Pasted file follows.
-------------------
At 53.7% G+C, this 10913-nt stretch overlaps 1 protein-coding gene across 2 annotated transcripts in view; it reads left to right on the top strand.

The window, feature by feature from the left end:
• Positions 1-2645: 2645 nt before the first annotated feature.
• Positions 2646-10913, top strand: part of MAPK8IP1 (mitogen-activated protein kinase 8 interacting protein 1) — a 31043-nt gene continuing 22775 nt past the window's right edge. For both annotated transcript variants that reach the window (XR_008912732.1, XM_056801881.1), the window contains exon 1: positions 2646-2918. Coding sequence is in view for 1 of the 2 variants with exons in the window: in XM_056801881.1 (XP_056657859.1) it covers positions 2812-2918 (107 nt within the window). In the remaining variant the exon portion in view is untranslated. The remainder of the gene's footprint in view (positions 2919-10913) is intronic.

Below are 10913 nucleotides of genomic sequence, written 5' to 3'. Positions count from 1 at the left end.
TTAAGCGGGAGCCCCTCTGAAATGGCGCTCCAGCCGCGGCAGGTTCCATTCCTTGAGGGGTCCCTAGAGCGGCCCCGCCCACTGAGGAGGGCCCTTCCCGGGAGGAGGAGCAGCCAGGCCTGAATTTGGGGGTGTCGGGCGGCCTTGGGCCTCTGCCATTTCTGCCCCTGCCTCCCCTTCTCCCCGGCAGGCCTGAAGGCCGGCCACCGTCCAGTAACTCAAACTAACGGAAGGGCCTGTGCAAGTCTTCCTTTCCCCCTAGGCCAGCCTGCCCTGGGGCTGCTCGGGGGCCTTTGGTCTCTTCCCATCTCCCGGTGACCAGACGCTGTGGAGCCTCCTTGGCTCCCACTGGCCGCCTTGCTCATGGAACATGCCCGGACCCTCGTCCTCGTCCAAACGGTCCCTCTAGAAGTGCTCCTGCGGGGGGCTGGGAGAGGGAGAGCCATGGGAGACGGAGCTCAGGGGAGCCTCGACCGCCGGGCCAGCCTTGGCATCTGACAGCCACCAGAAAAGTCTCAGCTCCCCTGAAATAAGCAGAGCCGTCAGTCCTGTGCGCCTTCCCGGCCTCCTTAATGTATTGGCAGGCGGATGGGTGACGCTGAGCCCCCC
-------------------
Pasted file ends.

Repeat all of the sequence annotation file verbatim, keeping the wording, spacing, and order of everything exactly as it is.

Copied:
At 53.7% G+C, this 10913-nt stretch overlaps 1 protein-coding gene across 2 annotated transcripts in view; it reads left to right on the top strand.

The window, feature by feature from the left end:
• Positions 1-2645: 2645 nt before the first annotated feature.
• Positions 2646-10913, top strand: part of MAPK8IP1 (mitogen-activated protein kinase 8 interacting protein 1) — a 31043-nt gene continuing 22775 nt past the window's right edge. For both annotated transcript variants that reach the window (XR_008912732.1, XM_056801881.1), the window contains exon 1: positions 2646-2918. Coding sequence is in view for 1 of the 2 variants with exons in the window: in XM_056801881.1 (XP_056657859.1) it covers positions 2812-2918 (107 nt within the window). In the remaining variant the exon portion in view is untranslated. The remainder of the gene's footprint in view (positions 2919-10913) is intronic.

Below are 10913 nucleotides of genomic sequence, written 5' to 3'. Positions count from 1 at the left end.
TTAAGCGGGAGCCCCTCTGAAATGGCGCTCCAGCCGCGGCAGGTTCCATTCCTTGAGGGGTCCCTAGAGCGGCCCCGCCCACTGAGGAGGGCCCTTCCCGGGAGGAGGAGCAGCCAGGCCTGAATTTGGGGGTGTCGGGCGGCCTTGGGCCTCTGCCATTTCTGCCCCTGCCTCCCCTTCTCCCCGGCAGGCCTGAAGGCCGGCCACCGTCCAGTAACTCAAACTAACGGAAGGGCCTGTGCAAGTCTTCCTTTCCCCCTAGGCCAGCCTGCCCTGGGGCTGCTCGGGGGCCTTTGGTCTCTTCCCATCTCCCGGTGACCAGACGCTGTGGAGCCTCCTTGGCTCCCACTGGCCGCCTTGCTCATGGAACATGCCCGGACCCTCGTCCTCGTCCAAACGGTCCCTCTAGAAGTGCTCCTGCGGGGGGCTGGGAGAGGGAGAGCCATGGGAGACGGAGCTCAGGGGAGCCTCGACCGCCGGGCCAGCCTTGGCATCTGACAGCCACCAGAAAAGTCTCAGCTCCCCTGAAATAAGCAGAGCCGTCAGTCCTGTGCGCCTTCCCGGCCTCCTTAATGTATTGGCAGGCGGATGGGTGACGCTGAGCCCCCC